Why Immigrants Are More Likely To Start Companies

January 6, 2007

I came across an interesting article from the Seattle Times this week which cites a Duke University study.  The study found that 25% of the technology and engineering companies started from 1995 – 2005 in the U.S. had at least one senior executive (founder, CEO, President or CTO) that was born outside the United States.  The article was particularly timely as I just got back (less than 12 hours ago) from a trip to India.

The original article can be found here: http://seattletimes.nwsource.com/html/businesstechnology/2003508453_immigrant04.html

The article cites a lot of interesting data (including the fact that of the immigrant-backed startups mentioned, 26% have Indian founders/CEOs/Presidents).  It also talks about why these immigrants are important for the
U.S. economy because of the jobs created and value produced.  However, one thing the article doesn’t talk a lot about is why the numbers of immigrants starting technology companies is so high.

Being an immigrant myself (I was born in
India and spent a lot of my “formative” years there), I’ve thought about why it is that those that are foreign-born seem more likely to start companies.  Here are a list of reasons I think this may be the case.  Apologies if some of these thoughts are controversial or border on drawing stereotypes.  My intent is simply to try and seek patterns.

Why Immigrants Are More Likely To Start Companies
  1. Entrepreneurial Upbringing:  I think many immigrants in the
U.S. have one or more parents that were entrepreneurs of some sort.  I’m not sure about other countries, but in India, the number of people that had nice, stable jobs in big companies was really small.  In fact, in all the time that I spent there, I knew very few people that had traditional “jobs” in big companies.  Most were doing something more entrepreneurial.  It stands to reason that those growing up in entrepreneurial environments may more naturally lean towards starting companies themselves.
  1. Circumventing Discrimination:  It’s possible that immigrants working in larger companies at one time or another felt discriminated against – or otherwise limited in their career growth.  As such, their “opportunity cost” for leaving a stable career behind may be lower than the average employee.  One of the attractions of startups is that you control your own destiny (to some degree) and the opportunity for being limited by the discrimination of others is lower.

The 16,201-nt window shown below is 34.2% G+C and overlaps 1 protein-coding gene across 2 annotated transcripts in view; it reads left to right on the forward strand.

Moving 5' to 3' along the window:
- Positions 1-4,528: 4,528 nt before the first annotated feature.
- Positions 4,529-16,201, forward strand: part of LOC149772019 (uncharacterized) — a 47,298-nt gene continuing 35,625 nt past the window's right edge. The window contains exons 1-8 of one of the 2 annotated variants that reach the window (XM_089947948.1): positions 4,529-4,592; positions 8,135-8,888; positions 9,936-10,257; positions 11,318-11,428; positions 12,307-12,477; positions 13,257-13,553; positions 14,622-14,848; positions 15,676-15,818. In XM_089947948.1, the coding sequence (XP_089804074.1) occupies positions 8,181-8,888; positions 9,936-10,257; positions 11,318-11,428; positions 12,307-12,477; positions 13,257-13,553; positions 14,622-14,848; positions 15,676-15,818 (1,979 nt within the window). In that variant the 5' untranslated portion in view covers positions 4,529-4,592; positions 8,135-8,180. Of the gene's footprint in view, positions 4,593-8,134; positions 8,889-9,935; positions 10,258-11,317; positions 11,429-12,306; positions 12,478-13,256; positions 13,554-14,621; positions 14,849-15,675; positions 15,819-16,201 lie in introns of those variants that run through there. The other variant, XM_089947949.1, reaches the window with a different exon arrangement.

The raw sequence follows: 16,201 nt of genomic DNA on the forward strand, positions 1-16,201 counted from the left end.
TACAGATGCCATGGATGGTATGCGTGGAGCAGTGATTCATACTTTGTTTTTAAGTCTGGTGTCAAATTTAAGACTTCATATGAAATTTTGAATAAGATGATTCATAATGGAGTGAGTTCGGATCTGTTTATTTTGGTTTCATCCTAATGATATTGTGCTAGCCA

1. Higher Risk Tolerance:  Many immigrants come over to the
U.S. with very little by way of resources.  As such, they may have less to lose than the average person.  Those with less to lose may be more likely to start companies as their risk tolerance is higher.
  1. Academic Intensity:  Going through high-school in
India, I experienced a relatively rigorous academic environment – particularly when I was preparing for my 12th grade “board” exams.  Since competition for getting into University is fierce (particularly into medical and engineering programs), students take the standardized tests very, very seriously.  I’m guessing this is similar in other countries outside the U.S. as well.  It’s possible that this experience with long, intense hours makes for an easier “transition” to the startup culture which has a similar, grueling work-week.  Not sure about other people, but working on my first startup and spending 80+ hours a week working was not that much harder than my 12th grade board exam preparations.

What do you think?  Are there other factors at play that I missed?  Do you think that in the next 10 years, immigrants will continue to play a disproportionately large role in starting tech companies in the
U.S.?  Would love to hear your thoughts in the comments.

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